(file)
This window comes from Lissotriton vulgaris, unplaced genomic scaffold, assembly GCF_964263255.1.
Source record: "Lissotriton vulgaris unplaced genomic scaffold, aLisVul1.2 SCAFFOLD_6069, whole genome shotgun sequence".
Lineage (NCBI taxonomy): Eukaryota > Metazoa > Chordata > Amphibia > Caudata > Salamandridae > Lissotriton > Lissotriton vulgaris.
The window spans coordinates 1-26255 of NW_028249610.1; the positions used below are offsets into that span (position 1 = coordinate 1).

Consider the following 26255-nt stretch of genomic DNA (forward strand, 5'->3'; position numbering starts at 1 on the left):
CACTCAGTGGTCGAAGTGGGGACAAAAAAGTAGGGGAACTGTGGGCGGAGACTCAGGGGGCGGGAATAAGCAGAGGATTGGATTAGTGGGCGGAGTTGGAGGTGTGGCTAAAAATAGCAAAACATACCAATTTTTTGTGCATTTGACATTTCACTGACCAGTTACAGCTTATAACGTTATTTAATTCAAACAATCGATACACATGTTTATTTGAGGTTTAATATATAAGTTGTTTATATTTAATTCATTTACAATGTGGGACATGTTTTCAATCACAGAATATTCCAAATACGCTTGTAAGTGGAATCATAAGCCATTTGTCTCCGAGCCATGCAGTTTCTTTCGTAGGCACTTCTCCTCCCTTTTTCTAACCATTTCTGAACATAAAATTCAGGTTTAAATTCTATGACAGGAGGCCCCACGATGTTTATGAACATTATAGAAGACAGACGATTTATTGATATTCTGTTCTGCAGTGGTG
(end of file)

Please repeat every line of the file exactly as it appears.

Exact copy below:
This window comes from Lissotriton vulgaris, unplaced genomic scaffold, assembly GCF_964263255.1.
Source record: "Lissotriton vulgaris unplaced genomic scaffold, aLisVul1.2 SCAFFOLD_6069, whole genome shotgun sequence".
Lineage (NCBI taxonomy): Eukaryota > Metazoa > Chordata > Amphibia > Caudata > Salamandridae > Lissotriton > Lissotriton vulgaris.
The window spans coordinates 1-26255 of NW_028249610.1; the positions used below are offsets into that span (position 1 = coordinate 1).

Consider the following 26255-nt stretch of genomic DNA (forward strand, 5'->3'; position numbering starts at 1 on the left):
CACTCAGTGGTCGAAGTGGGGACAAAAAAGTAGGGGAACTGTGGGCGGAGACTCAGGGGGCGGGAATAAGCAGAGGATTGGATTAGTGGGCGGAGTTGGAGGTGTGGCTAAAAATAGCAAAACATACCAATTTTTTGTGCATTTGACATTTCACTGACCAGTTACAGCTTATAACGTTATTTAATTCAAACAATCGATACACATGTTTATTTGAGGTTTAATATATAAGTTGTTTATATTTAATTCATTTACAATGTGGGACATGTTTTCAATCACAGAATATTCCAAATACGCTTGTAAGTGGAATCATAAGCCATTTGTCTCCGAGCCATGCAGTTTCTTTCGTAGGCACTTCTCCTCCCTTTTTCTAACCATTTCTGAACATAAAATTCAGGTTTAAATTCTATGACAGGAGGCCCCACGATGTTTATGAACATTATAGAAGACAGACGATTTATTGATATTCTGTTCTGCAGTGGTG